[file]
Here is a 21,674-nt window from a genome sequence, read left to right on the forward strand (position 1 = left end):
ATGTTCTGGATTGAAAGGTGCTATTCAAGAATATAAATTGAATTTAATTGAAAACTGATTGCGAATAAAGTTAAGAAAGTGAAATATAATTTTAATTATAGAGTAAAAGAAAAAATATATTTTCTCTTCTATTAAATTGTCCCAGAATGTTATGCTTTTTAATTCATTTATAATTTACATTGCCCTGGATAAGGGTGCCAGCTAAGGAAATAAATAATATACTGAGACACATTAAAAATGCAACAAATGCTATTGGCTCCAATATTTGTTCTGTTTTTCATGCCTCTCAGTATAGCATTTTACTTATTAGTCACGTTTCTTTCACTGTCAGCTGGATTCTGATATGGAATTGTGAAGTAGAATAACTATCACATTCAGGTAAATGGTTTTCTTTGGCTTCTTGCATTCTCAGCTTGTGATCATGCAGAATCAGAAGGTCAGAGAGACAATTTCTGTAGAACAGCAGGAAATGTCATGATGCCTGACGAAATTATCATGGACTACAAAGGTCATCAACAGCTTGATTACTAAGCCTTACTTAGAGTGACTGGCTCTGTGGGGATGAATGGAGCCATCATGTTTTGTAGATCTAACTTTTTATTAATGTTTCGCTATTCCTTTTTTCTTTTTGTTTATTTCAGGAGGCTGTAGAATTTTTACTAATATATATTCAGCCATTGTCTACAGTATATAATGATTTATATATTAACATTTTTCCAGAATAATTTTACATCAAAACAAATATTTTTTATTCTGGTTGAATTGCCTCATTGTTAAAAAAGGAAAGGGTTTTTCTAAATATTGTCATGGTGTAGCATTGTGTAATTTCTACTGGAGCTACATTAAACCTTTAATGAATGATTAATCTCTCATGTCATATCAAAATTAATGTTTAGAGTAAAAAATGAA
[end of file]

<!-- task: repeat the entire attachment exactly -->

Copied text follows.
Here is a 21,674-nt window from a genome sequence, read left to right on the forward strand (position 1 = left end):
ATGTTCTGGATTGAAAGGTGCTATTCAAGAATATAAATTGAATTTAATTGAAAACTGATTGCGAATAAAGTTAAGAAAGTGAAATATAATTTTAATTATAGAGTAAAAGAAAAAATATATTTTCTCTTCTATTAAATTGTCCCAGAATGTTATGCTTTTTAATTCATTTATAATTTACATTGCCCTGGATAAGGGTGCCAGCTAAGGAAATAAATAATATACTGAGACACATTAAAAATGCAACAAATGCTATTGGCTCCAATATTTGTTCTGTTTTTCATGCCTCTCAGTATAGCATTTTACTTATTAGTCACGTTTCTTTCACTGTCAGCTGGATTCTGATATGGAATTGTGAAGTAGAATAACTATCACATTCAGGTAAATGGTTTTCTTTGGCTTCTTGCATTCTCAGCTTGTGATCATGCAGAATCAGAAGGTCAGAGAGACAATTTCTGTAGAACAGCAGGAAATGTCATGATGCCTGACGAAATTATCATGGACTACAAAGGTCATCAACAGCTTGATTACTAAGCCTTACTTAGAGTGACTGGCTCTGTGGGGATGAATGGAGCCATCATGTTTTGTAGATCTAACTTTTTATTAATGTTTCGCTATTCCTTTTTTCTTTTTGTTTATTTCAGGAGGCTGTAGAATTTTTACTAATATATATTCAGCCATTGTCTACAGTATATAATGATTTATATATTAACATTTTTCCAGAATAATTTTACATCAAAACAAATATTTTTTATTCTGGTTGAATTGCCTCATTGTTAAAAAAGGAAAGGGTTTTTCTAAATATTGTCATGGTGTAGCATTGTGTAATTTCTACTGGAGCTACATTAAACCTTTAATGAATGATTAATCTCTCATGTCATATCAAAATTAATGTTTAGAGTAAAAAATGAA